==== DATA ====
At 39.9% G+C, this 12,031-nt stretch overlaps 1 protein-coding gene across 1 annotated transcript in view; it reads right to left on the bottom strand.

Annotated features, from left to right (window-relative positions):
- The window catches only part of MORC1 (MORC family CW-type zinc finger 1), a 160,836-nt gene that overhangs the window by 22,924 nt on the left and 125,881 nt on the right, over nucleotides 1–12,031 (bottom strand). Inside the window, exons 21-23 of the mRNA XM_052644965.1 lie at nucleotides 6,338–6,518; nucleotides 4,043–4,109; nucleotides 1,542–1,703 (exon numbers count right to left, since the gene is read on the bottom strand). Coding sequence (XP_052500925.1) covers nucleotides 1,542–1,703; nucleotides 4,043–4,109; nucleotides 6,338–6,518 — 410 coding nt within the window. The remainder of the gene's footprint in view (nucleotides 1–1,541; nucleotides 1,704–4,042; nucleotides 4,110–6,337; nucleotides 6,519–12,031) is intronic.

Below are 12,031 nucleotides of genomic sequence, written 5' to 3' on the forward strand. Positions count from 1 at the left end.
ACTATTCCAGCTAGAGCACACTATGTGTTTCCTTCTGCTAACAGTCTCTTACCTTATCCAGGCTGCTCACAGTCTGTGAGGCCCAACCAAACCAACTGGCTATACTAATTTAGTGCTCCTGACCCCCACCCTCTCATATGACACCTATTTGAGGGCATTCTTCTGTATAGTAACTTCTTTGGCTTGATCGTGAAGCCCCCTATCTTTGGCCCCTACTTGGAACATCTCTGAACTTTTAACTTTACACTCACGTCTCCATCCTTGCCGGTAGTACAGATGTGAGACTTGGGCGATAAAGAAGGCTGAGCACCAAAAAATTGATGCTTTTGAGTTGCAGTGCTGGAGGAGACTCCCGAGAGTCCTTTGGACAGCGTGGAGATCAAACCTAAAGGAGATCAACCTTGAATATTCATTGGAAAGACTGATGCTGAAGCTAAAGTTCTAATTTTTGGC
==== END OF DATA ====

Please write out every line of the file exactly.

At 39.9% G+C, this 12,031-nt stretch overlaps 1 protein-coding gene across 1 annotated transcript in view; it reads right to left on the bottom strand.

Annotated features, from left to right (window-relative positions):
- The window catches only part of MORC1 (MORC family CW-type zinc finger 1), a 160,836-nt gene that overhangs the window by 22,924 nt on the left and 125,881 nt on the right, over nucleotides 1–12,031 (bottom strand). Inside the window, exons 21-23 of the mRNA XM_052644965.1 lie at nucleotides 6,338–6,518; nucleotides 4,043–4,109; nucleotides 1,542–1,703 (exon numbers count right to left, since the gene is read on the bottom strand). Coding sequence (XP_052500925.1) covers nucleotides 1,542–1,703; nucleotides 4,043–4,109; nucleotides 6,338–6,518 — 410 coding nt within the window. The remainder of the gene's footprint in view (nucleotides 1–1,541; nucleotides 1,704–4,042; nucleotides 4,110–6,337; nucleotides 6,519–12,031) is intronic.

Below are 12,031 nucleotides of genomic sequence, written 5' to 3' on the forward strand. Positions count from 1 at the left end.
ACTATTCCAGCTAGAGCACACTATGTGTTTCCTTCTGCTAACAGTCTCTTACCTTATCCAGGCTGCTCACAGTCTGTGAGGCCCAACCAAACCAACTGGCTATACTAATTTAGTGCTCCTGACCCCCACCCTCTCATATGACACCTATTTGAGGGCATTCTTCTGTATAGTAACTTCTTTGGCTTGATCGTGAAGCCCCCTATCTTTGGCCCCTACTTGGAACATCTCTGAACTTTTAACTTTACACTCACGTCTCCATCCTTGCCGGTAGTACAGATGTGAGACTTGGGCGATAAAGAAGGCTGAGCACCAAAAAATTGATGCTTTTGAGTTGCAGTGCTGGAGGAGACTCCCGAGAGTCCTTTGGACAGCGTGGAGATCAAACCTAAAGGAGATCAACCTTGAATATTCATTGGAAAGACTGATGCTGAAGCTAAAGTTCTAATTTTTGGC